or one off?
On the face of it, Slumdog
Millionaire was an unlikely best picture winner for the
often-conservative Academy voters.
It is set in India, it is frequently subtitled from Hindi and it
was not made by a Hollywood studio.
It was almost a straight to DVD movie after the company
releasing it was closed down. And on Oscar night it became the
first fully British-funded film to win best picture since 1949.
So what is behind its phenomenal success – and is it breaking
new ground in the film world?
Empire magazine’s features editor Dan Jolin thinks not.
“A lot of people are down about the recession, the time was
right for a film to come along and tell a rags-to-riches story,”
“Sure it had dark edges to it but at its heart it’s a very
feel-good, fairytale film.
“The film it was primarily up against, The Curious Case of
Benjamin Button, was a film about death whereas Slumdog
Millionaire was a film about getting the girl and several
UK Film Council chairman Stewart Till agrees that the film
chimed with the mood of the times, particularly in an optimistic
post-Obama America. But he thinks the film’s success is the
result of a new breed in the British industry.
“There’s a generation of producers and writers that understand
that films cost millions of pounds and so to be marketed they
will need to be commercial and work on a worldwide basis,” he
“I think there’s a real competitive commercialism that they have
and they’re less intimidated by Hollywood than they were 15
Slumdog Millionaire’s writer Simon Beaufoy said the film
demonstrates “there are more important things than money”. But
its success - it cost £7m to make and has taken £100m worldwide
– is encouraging backers to shell out for similar films.
“Financing looks for and chases success,” says Stewart Till.
“There’s the sense that British films are more successful than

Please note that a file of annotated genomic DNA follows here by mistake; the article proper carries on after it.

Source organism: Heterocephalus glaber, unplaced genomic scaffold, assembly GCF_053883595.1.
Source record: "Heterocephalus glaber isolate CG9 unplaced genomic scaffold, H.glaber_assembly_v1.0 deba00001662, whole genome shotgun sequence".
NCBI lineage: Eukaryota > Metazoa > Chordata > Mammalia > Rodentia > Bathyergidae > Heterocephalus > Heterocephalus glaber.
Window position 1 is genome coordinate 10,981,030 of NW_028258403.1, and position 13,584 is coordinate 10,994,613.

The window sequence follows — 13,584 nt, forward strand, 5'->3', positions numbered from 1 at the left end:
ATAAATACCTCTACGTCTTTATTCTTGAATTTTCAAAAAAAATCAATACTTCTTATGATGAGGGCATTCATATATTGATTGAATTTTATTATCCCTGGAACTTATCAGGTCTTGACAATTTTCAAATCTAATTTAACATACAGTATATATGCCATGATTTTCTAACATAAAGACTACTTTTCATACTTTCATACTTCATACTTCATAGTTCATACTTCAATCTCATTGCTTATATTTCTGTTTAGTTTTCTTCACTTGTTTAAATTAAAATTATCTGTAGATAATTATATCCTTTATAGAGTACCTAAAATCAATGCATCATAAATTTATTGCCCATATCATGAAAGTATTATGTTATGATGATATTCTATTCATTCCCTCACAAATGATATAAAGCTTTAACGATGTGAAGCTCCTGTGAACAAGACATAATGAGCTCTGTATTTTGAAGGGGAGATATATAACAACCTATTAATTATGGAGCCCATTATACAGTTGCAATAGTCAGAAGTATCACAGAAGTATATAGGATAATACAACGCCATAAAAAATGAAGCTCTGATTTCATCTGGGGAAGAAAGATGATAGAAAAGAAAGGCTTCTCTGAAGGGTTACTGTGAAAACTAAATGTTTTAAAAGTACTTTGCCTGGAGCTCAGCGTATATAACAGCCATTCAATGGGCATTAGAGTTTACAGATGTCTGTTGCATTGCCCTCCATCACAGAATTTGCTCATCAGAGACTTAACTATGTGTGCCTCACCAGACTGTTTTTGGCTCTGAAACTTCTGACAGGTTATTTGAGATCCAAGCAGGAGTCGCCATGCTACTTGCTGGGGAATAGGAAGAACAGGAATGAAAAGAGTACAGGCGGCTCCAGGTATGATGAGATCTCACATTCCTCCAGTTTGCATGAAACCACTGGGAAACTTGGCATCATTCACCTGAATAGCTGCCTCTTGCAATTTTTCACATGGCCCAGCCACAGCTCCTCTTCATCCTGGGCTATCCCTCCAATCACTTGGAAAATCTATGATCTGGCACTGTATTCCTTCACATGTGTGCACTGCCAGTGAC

they have been in living memory, so that will help.”
But on the front line of film-making, there are different views.
Director Mike Newell, who is currently working on big-budget
film Prince of Persia, also runs his own production company.
He agrees that Slumdog’s success might encourage a bit more risk
taking on very cheap films – but warns one good night at the
Oscars cannot counteract the global downturn.
“For bigger budget films, things are getting trickier,” he
explains. “There were black clouds on the horizon which simply
moved in and stayed.”
“Some will slide through, but it tends to make the big
financiers more conservative,” he adds.
“Those problems are now coming home to roost in very intimate
“People that we all know are struggling and not coming out on
the right side of the fight. Lots of small companies are under
extreme pressure and are simply going down.”
Slumdog Millionaire’s director Danny Boyle has made it clear he
does not think one film’s success can do too much for the
British film industry.
But he thinks there’s been a shift in Hollywood attitudes to
smaller, independent films.
“What the Academy has done is they’ve turned round at the end of
this terrible year for indie distribution and they’ve gone,
‘here’s an indie film, we’ll give it eight of our top awards’,”
“And that sends a signal.
“The industry’s clearly decided to say that those small
independent films are as important as the huge ones.”
Slumdog producer Christian Colson adds: “I think this is a
symptom of how Hollywood’s beginning to embrace a more-globalized
view of the world.”
But Empire’s Dan Jolin disagrees.
“There’s an argument that Slumdog is a Hollywood movie in
disguise,” he says. “I think there’s something Disney-esque in
its central conceit. I genuinely don’t think its a sign of any
long term opening of minds. I just think right place, right
Slumdog star could play
film’s gameshow for real
LONDON (AFP) – The star of
Oscar-winning hit film Slumdog Millionaire is in talks to appear
on the TV gameshow in which the rags-to-riches movie is based
on, a spokeswoman said Thursday.
Dev Patel, the 18-year-old British actor who plays Jamal, an
orphan from the Mumbai slums, in the film could appear on Who
Wants To Be A Millionaire? in Britain with the movie’s director
“We know that they’re interested, we’re in talks but nothing is
confirmed,” Melissa Goss, a spokeswoman for Two Way Traffic, the
firm which owns the show’s format rights, told AFP, confirming a
report in the Sun newspaper.
“We think it’s a great idea and it’s something we have been
If all sides reach agreement, a special charity edition of the
show could go out on Britain’s privately funded ITV channel
later this year, she added.
Railway Children, a charity which works with street children
whose plight is highlighted in the film, said it was in contact
with Boyle’s sister about the director and Patel doing a charity
edition of the show to benefit its work.
“We’re in talks with ‘Who Wants To Be A Millionaire?’ and we’re
in conversation with the Boyle family,” chief executive Terina
Keen told AFP.
“Danny Boyle’s schedule is somewhat busy but they’re supportive
of us as a charity.”